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Unread 10-15-2013, 10:53 AM   #46
steeevo
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I agree,
totally think gps phone apps are worthless.

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Unread 10-15-2013, 08:36 PM   #47
macklamar
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With a dedicated device, you could easily cache maps for the entire country, and still have the added benefit of storing music and also being a tablet for email and things when you do have wifi.

I'm just saying it's a semi plausible option for someone who doesn't want to drop $600 on a GPS set up :shrugs:
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Unread 10-15-2013, 11:05 PM   #48
badtux
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Quote:
Originally Posted by MikeSD View Post
I guess I believe in using the right tool for the job. In my opinion, and I know there will be objectors to this, any GPS that requires a cell connection, is worthless. And I include that to mean "needs at any time".

A GPS, to be worth a damn, needs to be able to operate fully, without EVER needing a cell phone connection.
Then that's pretty much none of them. To transfer maps to any GPS that I own, you need an Internet connection. Which may or may not be a cell phone connection. I have the maps for most of California preloaded on my iPad the same way that I have them preloaded to my Magellan GPS unit, and in both cases it came in via the Internet (though the Magellan had to be hooked to my laptop to get the actual maps while the iPad sucked them down directly). I don't think you can even buy maps on disks anymore, that's so... 1990s.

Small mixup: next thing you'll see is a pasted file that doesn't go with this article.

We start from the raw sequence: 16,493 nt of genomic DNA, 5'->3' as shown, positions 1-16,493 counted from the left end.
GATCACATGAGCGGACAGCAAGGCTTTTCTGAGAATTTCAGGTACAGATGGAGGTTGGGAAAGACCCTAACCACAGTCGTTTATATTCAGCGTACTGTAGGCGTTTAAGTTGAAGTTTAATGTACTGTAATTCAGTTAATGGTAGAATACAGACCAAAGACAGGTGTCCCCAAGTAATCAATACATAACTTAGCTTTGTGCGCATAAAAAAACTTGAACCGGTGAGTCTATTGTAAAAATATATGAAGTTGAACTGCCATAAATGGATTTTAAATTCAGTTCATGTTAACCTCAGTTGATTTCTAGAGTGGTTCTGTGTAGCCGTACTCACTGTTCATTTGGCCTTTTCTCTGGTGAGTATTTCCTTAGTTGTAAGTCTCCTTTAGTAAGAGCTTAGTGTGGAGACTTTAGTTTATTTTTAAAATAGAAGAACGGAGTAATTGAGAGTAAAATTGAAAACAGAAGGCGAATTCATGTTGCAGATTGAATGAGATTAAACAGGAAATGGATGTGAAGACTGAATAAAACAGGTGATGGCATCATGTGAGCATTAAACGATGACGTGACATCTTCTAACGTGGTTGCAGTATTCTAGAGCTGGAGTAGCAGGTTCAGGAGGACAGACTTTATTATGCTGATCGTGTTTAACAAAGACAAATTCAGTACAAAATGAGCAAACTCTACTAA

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Unread 10-16-2013, 09:15 AM   #49
Jerry Bransford
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I too won't use a GPS offroad that requires a cellular connection either. My street GPS receivers require a cell connection which is fine but those are useless where I offroad since there is no cell coverage in the remote areas I wheel in. Which is why I use a Garmin GPS offroad, it doesn't require cell coverage.

I made the mistake of installing a GPS 'App' onto my Android a couple years ago & marked a location with it so I could find my way back to it. Well, to make a long story short, it didn't work because by the time I wanted to use it, I no longer had cellular coverage so that 'App' no longer worked. Let me tell you, that sucked because I didn't have my normal GPS with me. NEVER will I ever use a GPS offroad again that I haven't veified first that it doesn't also requre cellular coverage to work.
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Unread 10-17-2013, 09:23 AM   #50
Sherfjeep
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There is an app called every trail that does a decent job, without a cel connection.
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Unread 03-12-2014, 06:12 PM   #51
caprob
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off-line Topos

Quote:
Originally Posted by J33Ptj View Post
I have switched over to my Droid Inspire for all navigation use. For off-road, I am using an app called Backcountry Navigator (~$10) which allows me to import gpx files very easily and also download maps (both satellite and topo) to use when I don't have any sort of data connection. Cheap and very reliable solution if you have a smart phone and an Otter Box to prevent any sort of dust from getting in the phone.
We too use Back Country Pro. We do Overlanding in the US (off-roading from point A to B) and needed an off-line navigation system. I love BCP. As a professional super-yacht Captain I'm fully aware of marine nav systems but found it a small challenge to finally find a high quality off-line topo viewer that is easy to use, especially where we go without cellular service. I even bought the DeLorme in Reach PLB and tried it but like our Samsung Galaxy Tab3 with it's internal GPS standing alone. Marking USGS topos for download was a bit tedious but actually helped me learn the areas quicker. This system is very inexpensive as well. I will have a better idea after this late spring and all Summer in the Rockies starting with Overland Expo 2014 mid May near Flagstaff. Feel free to contact me at caprob@hotmail.com or here to discuss.
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Unread 03-14-2014, 02:40 PM   #52
Ross
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Quote:
Originally Posted by badtux View Post